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Infectious Diseases

Is a Single Dose of JYNNEOS Modified Vaccinia Ankara Associated With Lower Incidence of Mpox Disease: A Review of Observational Studies

Last Updated January 2023

A severe shortage in the supply of the modified vaccinia Ankara (MVA; Jynneos), the primary vaccine approved for the prevention of mpox disease, resulted in rationing of available doses in the United States during a global outbreak in mid-2022. While the protocol and standard of care indicate two doses of the vaccine spaced approximately one month apart, health departments in major cities across the country began to prioritize first doses. At the time of the outbreak, the effectiveness of Jynneos for the prevention of monkeypox disease was only inferred from antibody responses in smallpox clinical trials and from studies in non-human primates. There were no observational or randomized control trial studies in humans demonstrating the efficacy of either a single dose or two doses.

Over the last year, a small number of observational studies have shown that a single dose of MVA confers a protective benefit in reducing the incidence of mpox disease in humans. For the single-dose intervention, the primary outcome measured is vaccine effectiveness, which ranged between Following guidelines from the Cochrane Collaboration and PRISMA, searches of databases including PubMed and Google Scholar identified 544 articles. Following screening against inclusion and exclusion criteria and for duplicates and quality, five studies with 19,333 subjects were selected for review. At least two of the studies likely have substantial overlap in the study subjects. This review summarizes the findings from these studies, including subgroup analysis of men who have sex with men (MSM), the population most impacted during the 2022 outbreak.


Should the Centers for Disease Control and Prevention (CDC) Recommend Voluntary Medical Male Circumcision (VMMC) for HIV Prevention Among Men Who Have Sex With Men (MSM)

Last Updated December 2022

The protective effect of voluntary male medical circumcision (VMMC) on HIV infection in men was first suggested in the mid- to late-1980s, with evidence of significant efficacy emerging in the subsequent years and decades. As a primary intervention in Sub-Saharan Africa (SSA) and many low- and middle-income countries (LMIC), VMMC has gained considerable support during this time, principally targeted to men engaging in penetrative vaginal intercourse. Based on the strength and consistency of findings from LMIC studies, the World Health Organization (WHO) and Joint United Nations Programme on HIV/AIDS (UNAIDS) have recommended routine VMMC in certain settings since 2007. The President’s Emergency Plan for AIDS Relief (PEPFAR) includes VMMC as a primary intervention and had facilitated more than 15 million circumcisions between 2007 and 2017 in 14 countries with an otherwise low prevalence of circumcision and high prevalence of HIV infection.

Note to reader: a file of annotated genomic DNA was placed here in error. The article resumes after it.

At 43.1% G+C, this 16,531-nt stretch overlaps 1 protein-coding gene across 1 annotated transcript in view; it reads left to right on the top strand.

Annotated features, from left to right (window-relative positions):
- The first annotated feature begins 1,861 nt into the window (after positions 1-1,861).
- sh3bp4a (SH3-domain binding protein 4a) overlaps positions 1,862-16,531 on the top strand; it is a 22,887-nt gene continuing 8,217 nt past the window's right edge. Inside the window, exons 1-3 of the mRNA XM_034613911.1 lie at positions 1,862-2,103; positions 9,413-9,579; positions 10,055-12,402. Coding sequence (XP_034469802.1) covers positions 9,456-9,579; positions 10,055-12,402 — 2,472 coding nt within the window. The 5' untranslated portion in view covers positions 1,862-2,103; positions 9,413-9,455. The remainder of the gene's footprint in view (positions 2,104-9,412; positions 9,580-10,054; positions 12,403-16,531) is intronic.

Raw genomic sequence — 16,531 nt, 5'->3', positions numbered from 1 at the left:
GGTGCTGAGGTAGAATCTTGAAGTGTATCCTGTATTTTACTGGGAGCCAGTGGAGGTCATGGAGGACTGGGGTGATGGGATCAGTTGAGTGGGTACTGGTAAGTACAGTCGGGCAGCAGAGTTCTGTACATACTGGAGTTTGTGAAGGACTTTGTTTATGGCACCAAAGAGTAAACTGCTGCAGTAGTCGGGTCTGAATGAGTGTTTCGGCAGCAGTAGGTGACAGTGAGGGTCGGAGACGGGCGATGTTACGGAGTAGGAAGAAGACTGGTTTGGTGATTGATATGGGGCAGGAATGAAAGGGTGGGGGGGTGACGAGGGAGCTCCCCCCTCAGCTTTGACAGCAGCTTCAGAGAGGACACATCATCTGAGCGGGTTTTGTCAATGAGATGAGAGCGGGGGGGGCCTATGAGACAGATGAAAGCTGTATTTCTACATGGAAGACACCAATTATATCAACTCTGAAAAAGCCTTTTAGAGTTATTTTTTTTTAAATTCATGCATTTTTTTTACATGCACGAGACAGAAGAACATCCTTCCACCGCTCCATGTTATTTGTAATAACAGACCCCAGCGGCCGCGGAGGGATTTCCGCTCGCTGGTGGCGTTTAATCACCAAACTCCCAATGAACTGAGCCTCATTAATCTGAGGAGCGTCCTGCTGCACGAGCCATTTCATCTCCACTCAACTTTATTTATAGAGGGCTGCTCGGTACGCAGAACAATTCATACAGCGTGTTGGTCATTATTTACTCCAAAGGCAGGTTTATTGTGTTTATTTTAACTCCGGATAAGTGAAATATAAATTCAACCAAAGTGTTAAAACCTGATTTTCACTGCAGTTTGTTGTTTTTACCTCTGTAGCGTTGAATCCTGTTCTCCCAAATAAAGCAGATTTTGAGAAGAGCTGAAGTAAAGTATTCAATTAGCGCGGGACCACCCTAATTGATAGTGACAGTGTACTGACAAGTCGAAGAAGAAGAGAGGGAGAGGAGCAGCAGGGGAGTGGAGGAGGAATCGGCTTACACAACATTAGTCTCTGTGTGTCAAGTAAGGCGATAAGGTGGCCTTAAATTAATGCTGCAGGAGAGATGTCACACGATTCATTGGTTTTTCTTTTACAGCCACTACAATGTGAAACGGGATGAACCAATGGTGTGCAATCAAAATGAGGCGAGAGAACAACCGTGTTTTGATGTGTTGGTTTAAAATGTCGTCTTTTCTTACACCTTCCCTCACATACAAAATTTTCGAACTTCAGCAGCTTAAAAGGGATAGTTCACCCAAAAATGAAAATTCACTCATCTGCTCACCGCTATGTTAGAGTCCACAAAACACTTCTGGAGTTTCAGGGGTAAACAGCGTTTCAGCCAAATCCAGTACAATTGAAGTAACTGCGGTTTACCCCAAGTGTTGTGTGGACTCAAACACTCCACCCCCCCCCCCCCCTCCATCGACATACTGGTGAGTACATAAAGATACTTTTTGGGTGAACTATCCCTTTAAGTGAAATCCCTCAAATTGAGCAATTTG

Though the Centers for Disease Control and Prevention (CDC) has a clear policy of promoting and facilitating VMMC in LMIC settings, it currently has no comparable guidance or interventions for high-risk populations domestically. The objective of this analysis is to review evidence on the effectiveness of VMMC in MSM, with particular emphasis on countries with similar social, cultural, and development profiles to the United States; and, to evaluate whether the evidence supports a decision by the CDC to recommend VMMC among MSM in the United States as a protective intervention to reduce HIV infection risk.


Clear guidance on the efficacy of VMMC in this setting offers another potentially valuable tool for domestic public health officials and clinicians, alongside safer sex education, condom use, and PreP. The increasing availability, declining cost, and proven efficacy of pre-exposure prophylaxis (PreP) in the United States must be weighed in this evaluation as circumcision may have a statistically insignificant impact on seroconversion for high-risk individuals adhering strictly to a PreP protocol. As PreP is a significantly more effective than circumcision at reducing HIV transmission when the two have been evaluated independently, circumcision may offer no additive benefit when combined.


Economics, Urban Economics, and Real Estate

Housing as a Determinant of Health: The Relationship Between Market-Rate Housing and Public Health Outcomes

Last Updated February 2023

The quality, location, and security of housing have critical roles in shaping individual, household, and public health outcomes. In this narrative review, we identify several broad mechanisms through which housing impacts health, including internal characteristics such as density and the physical features of the residential dwelling; proximity to external amenities and disamenities, such as public parks and the public transportation network; and, housing security, broadly encompassing access to and stability of housing opportunity. The relationship between housing and health is mediated by income and affordability. Valued housing features are capitalized into rents and prices; undesirable housing features reduce value. Access to housing that promotes desired health outcome is mediated by affordability. Recent years’ sharp deterioration in market-rate housing affordability, both in the rental and ownership markets, and the COVID-19 pandemic, have reinforced this relationship between house prices and their health-related amenities, related disparities in health outcomes, and the absence of a robust framework for advancing public health goals through market-rate housing policy at the national and local levels.

ID Research
Urban Research
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